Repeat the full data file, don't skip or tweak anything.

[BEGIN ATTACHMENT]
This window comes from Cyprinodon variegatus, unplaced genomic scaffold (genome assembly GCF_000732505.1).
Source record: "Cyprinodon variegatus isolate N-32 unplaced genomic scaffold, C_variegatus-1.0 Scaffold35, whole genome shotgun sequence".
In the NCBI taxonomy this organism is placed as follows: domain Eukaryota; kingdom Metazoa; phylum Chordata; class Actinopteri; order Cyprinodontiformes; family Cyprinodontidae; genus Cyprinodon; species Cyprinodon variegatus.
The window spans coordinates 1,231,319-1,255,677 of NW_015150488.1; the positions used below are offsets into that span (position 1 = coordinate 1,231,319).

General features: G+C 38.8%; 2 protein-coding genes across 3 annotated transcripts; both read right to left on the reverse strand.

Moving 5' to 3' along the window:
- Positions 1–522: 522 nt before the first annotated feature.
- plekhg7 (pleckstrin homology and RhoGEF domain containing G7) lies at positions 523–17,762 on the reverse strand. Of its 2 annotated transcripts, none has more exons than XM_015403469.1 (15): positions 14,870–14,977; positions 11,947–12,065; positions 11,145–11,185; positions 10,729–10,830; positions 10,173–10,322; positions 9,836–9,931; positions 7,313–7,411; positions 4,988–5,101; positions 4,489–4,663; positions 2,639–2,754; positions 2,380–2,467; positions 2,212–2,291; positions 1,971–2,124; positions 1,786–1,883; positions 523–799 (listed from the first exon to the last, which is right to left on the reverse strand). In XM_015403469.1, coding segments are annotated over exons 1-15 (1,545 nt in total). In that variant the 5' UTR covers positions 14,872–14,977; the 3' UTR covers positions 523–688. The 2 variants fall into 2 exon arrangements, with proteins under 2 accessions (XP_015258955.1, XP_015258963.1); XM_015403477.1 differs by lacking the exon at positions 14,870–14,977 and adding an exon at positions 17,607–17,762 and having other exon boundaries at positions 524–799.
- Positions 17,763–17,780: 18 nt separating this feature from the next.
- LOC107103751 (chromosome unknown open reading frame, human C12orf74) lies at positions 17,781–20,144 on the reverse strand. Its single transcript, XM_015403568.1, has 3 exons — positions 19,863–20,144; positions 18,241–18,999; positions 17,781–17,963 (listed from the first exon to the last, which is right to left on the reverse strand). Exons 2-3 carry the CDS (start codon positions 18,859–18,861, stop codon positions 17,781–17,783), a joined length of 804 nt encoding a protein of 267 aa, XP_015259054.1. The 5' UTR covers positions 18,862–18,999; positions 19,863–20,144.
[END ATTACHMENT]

This window comes from Cyprinodon variegatus, unplaced genomic scaffold (genome assembly GCF_000732505.1).
Source record: "Cyprinodon variegatus isolate N-32 unplaced genomic scaffold, C_variegatus-1.0 Scaffold35, whole genome shotgun sequence".
In the NCBI taxonomy this organism is placed as follows: domain Eukaryota; kingdom Metazoa; phylum Chordata; class Actinopteri; order Cyprinodontiformes; family Cyprinodontidae; genus Cyprinodon; species Cyprinodon variegatus.
The window spans coordinates 1,231,319-1,255,677 of NW_015150488.1; the positions used below are offsets into that span (position 1 = coordinate 1,231,319).

General features: G+C 38.8%; 2 protein-coding genes across 3 annotated transcripts; both read right to left on the reverse strand.

Moving 5' to 3' along the window:
- Positions 1–522: 522 nt before the first annotated feature.
- plekhg7 (pleckstrin homology and RhoGEF domain containing G7) lies at positions 523–17,762 on the reverse strand. Of its 2 annotated transcripts, none has more exons than XM_015403469.1 (15): positions 14,870–14,977; positions 11,947–12,065; positions 11,145–11,185; positions 10,729–10,830; positions 10,173–10,322; positions 9,836–9,931; positions 7,313–7,411; positions 4,988–5,101; positions 4,489–4,663; positions 2,639–2,754; positions 2,380–2,467; positions 2,212–2,291; positions 1,971–2,124; positions 1,786–1,883; positions 523–799 (listed from the first exon to the last, which is right to left on the reverse strand). In XM_015403469.1, coding segments are annotated over exons 1-15 (1,545 nt in total). In that variant the 5' UTR covers positions 14,872–14,977; the 3' UTR covers positions 523–688. The 2 variants fall into 2 exon arrangements, with proteins under 2 accessions (XP_015258955.1, XP_015258963.1); XM_015403477.1 differs by lacking the exon at positions 14,870–14,977 and adding an exon at positions 17,607–17,762 and having other exon boundaries at positions 524–799.
- Positions 17,763–17,780: 18 nt separating this feature from the next.
- LOC107103751 (chromosome unknown open reading frame, human C12orf74) lies at positions 17,781–20,144 on the reverse strand. Its single transcript, XM_015403568.1, has 3 exons — positions 19,863–20,144; positions 18,241–18,999; positions 17,781–17,963 (listed from the first exon to the last, which is right to left on the reverse strand). Exons 2-3 carry the CDS (start codon positions 18,859–18,861, stop codon positions 17,781–17,783), a joined length of 804 nt encoding a protein of 267 aa, XP_015259054.1. The 5' UTR covers positions 18,862–18,999; positions 19,863–20,144.